• meh

      I think you’re a bit off. Only property owners should vote period.

    • Mike M

      What? You don’t like paying twice for your kids and many others?

  • Richard

    The Board of Supervisors has the power to raise revenue to the point that they can fully-fund the schools. They need to do so or move aside for others to make the difficult decisions to fund county requirements. If they wish to make cuts instead of raising revenue, so be it, but take the money out of county services, not the schools. Our schools system is among the most important things that residents and businesses consider when moving to Fairfax County, far more than tax rates unless they are really exhorbitant.

    • SouthRestonResident

      You’re right Richard. Fairfax County being a “sanctuary county” combined with the great education it once provided is the primary reason so many “undocumented migrants” have decided to move to the area.

      Which of course is the problem. These people that are suckling off the government are causing my taxes to sky-rocket. In a few years when my property gets some additional equity I will be doing what I can to move out of the area…..

      • Richard

        Interesting. You’re going broke and getting rich at the same time.

  • sheik yerbouti

    they have a valid point, illegal immigrants are not buying property which fund the schools and yet their children are in the county school systems. The school system funding used to work as the property owners used to be able to cover the cost of poorer citizens who also needed education. The influx of non-citizens that are poor have upset that balance. The county needs to worry about citizens of this nation and restore the balance or they need to change the tax code so everyone pays their fair share.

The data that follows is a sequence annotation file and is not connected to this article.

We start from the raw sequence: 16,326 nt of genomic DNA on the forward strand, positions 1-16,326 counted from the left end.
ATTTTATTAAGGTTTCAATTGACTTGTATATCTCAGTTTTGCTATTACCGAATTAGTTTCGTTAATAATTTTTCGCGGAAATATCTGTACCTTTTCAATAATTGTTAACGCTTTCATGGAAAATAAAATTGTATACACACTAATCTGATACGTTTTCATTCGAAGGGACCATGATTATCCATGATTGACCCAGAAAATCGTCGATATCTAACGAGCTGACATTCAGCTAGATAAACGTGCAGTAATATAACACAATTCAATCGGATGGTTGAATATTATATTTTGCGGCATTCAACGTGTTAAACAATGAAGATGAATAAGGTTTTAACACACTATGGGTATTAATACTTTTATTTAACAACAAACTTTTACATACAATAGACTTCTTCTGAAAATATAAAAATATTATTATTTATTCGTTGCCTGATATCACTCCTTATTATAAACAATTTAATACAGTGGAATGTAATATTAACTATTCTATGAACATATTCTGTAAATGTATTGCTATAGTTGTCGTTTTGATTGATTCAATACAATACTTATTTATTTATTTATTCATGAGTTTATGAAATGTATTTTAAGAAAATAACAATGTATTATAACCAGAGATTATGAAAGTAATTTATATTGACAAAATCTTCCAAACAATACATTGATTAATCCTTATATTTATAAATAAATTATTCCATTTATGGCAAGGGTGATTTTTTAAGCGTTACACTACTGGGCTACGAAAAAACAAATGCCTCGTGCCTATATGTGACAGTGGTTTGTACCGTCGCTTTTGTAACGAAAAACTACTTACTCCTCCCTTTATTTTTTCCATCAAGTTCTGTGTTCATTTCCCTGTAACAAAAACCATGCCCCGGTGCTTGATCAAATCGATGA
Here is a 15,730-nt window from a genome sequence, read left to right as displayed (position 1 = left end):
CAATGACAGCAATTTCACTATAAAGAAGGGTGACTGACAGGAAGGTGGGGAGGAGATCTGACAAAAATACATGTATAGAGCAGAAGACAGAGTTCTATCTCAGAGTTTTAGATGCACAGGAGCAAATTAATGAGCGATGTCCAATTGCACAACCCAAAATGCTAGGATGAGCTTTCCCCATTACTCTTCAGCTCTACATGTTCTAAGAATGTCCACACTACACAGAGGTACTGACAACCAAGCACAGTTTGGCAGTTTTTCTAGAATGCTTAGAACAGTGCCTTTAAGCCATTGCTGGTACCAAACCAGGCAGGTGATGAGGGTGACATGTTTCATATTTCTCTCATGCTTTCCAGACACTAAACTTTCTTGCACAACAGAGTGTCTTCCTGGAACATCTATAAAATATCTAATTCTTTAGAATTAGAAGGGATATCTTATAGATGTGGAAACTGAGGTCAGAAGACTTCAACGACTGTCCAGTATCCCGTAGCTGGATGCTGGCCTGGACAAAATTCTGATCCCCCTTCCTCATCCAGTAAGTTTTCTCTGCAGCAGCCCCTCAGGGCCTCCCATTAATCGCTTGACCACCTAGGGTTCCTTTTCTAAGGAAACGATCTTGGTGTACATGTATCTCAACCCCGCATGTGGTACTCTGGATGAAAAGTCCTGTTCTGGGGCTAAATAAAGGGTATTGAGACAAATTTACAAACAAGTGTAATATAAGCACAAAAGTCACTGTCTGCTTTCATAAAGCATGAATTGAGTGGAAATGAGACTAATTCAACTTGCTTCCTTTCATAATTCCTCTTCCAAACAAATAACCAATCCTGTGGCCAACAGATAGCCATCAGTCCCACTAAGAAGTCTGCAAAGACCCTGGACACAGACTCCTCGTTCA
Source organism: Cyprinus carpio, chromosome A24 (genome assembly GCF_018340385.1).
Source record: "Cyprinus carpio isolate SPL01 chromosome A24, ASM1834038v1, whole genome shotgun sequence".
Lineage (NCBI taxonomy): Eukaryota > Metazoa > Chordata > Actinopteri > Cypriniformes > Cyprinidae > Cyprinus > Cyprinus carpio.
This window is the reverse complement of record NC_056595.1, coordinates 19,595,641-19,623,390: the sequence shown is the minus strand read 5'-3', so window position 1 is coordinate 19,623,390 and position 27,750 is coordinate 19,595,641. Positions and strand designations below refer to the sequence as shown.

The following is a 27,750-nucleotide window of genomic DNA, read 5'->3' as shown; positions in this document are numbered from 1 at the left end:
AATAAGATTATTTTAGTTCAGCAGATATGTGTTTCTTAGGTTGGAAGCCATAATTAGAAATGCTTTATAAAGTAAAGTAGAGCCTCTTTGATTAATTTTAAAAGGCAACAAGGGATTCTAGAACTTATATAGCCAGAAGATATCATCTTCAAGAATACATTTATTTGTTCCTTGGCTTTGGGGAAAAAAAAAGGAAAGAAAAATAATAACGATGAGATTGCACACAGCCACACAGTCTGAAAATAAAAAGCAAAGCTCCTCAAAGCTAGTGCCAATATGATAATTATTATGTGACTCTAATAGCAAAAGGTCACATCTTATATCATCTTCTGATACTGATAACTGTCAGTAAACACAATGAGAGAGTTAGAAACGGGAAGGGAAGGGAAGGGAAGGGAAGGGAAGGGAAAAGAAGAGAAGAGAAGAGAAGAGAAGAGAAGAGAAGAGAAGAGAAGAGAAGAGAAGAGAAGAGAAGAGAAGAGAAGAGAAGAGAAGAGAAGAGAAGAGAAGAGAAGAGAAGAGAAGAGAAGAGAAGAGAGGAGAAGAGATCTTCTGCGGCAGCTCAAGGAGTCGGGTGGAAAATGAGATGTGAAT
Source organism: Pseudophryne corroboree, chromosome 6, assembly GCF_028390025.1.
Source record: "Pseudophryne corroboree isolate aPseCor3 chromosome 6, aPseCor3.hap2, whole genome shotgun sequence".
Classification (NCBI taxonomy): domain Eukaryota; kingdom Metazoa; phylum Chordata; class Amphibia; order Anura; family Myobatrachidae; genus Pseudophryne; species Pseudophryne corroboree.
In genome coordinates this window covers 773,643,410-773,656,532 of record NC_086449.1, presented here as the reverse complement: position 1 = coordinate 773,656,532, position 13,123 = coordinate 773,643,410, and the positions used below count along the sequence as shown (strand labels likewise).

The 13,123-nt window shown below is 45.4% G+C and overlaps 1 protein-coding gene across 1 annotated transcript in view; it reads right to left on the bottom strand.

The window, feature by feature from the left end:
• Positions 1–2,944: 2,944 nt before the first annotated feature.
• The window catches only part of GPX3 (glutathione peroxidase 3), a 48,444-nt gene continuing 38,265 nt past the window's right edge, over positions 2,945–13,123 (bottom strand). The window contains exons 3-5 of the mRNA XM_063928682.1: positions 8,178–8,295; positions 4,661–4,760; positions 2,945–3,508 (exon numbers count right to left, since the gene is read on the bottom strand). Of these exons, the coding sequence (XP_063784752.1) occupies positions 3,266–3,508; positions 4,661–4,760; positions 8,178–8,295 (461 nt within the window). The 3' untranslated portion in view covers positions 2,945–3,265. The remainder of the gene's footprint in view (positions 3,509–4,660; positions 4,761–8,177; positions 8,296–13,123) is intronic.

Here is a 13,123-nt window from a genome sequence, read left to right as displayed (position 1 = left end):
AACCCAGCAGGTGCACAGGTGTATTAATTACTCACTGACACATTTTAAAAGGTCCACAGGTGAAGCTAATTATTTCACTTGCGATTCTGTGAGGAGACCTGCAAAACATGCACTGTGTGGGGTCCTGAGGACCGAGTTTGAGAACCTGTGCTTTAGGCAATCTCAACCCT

• Latina Lawyer

      Okay, well then how about the people who are complaining about illegal immigration refund the portion of their social security that is being funded by illegal immigrants. That way the immigrants can pay their “fair share.”(PS that is a BS term considering that people who want “fair share” policies have always benefited from having far more than their fair share.)

      http://www.washingtonpost.com/wp-dyn/content/article/2010/09/02/AR2010090202673.html

      Oh, and PS, why do you all assume that ESL students and families are non-citizens or non-legal residents? Seriously, I am sick of seeing a bunch of bigot trolls equating having a foreign sounding name to having no right to be here. Seriously people! You complain about having to educate people when you present yourself as the EXACT REASON why more universal education is important.

      • susie

        Deflect – deflect – deflect. How about this one, Latino Lawyer – why does Fairfax County have to be a sanctuary county if all those “foreign sounding names” are legal citizens?

        • Latina Lawyer

          1. Latina, not latino. I am a woman.
          2. The only mention I ever hear of the phrase “Sanctuary County” or “Sanctuary City” is from racists who claim that for some reason municipal governments the ability to not follow federal immigration law. Because obviously large immigrant populations are only the result of municipalities violating Article I, Section 8, clause 4 of the Con­stitution (PS, please for the love of God look that up before you EVER write “Sanctuary County” ever again.)

          3. Not deflecting, just pointing out that people that are complaining are forgetting that they have benefited from certain aspects of the exact thing they are complaining about, and therefore, they should quit reaping those benefits before they complain about another policy that would fix the scales.

          • susie

            So, by your logic, if I don’t agree to open borders allowing any and all people into this country at my expense (they’re coming for the freebies) I am a racist. When you have no logical argument – you resort to namecalling – like a toddler.

            By the way, these illegals are collecting social security that they are not paying since they are being paid under the table.

          • shagga

            “they have benefited from certain aspects of the exact thing they are complaining about”

            Its true, we have been milking the taxpayers of Mexico and Honduras for years to take advantage of their fantastic education and health care systems.

            well played, simpleton.

          • shagga

            man this liberal hysteria with spending limited resources has no end… all in the name of feel bad. Sorry, 1 generation of being persecuted for a pale skin color is enough, we don’t need to pass this along for the next generation.

  • shagga

    allowing latina lawyer her [email protected] views and no logical refutes to her shoddy arguments is not a good form of journalism.

    • susie

      Absolutely agree.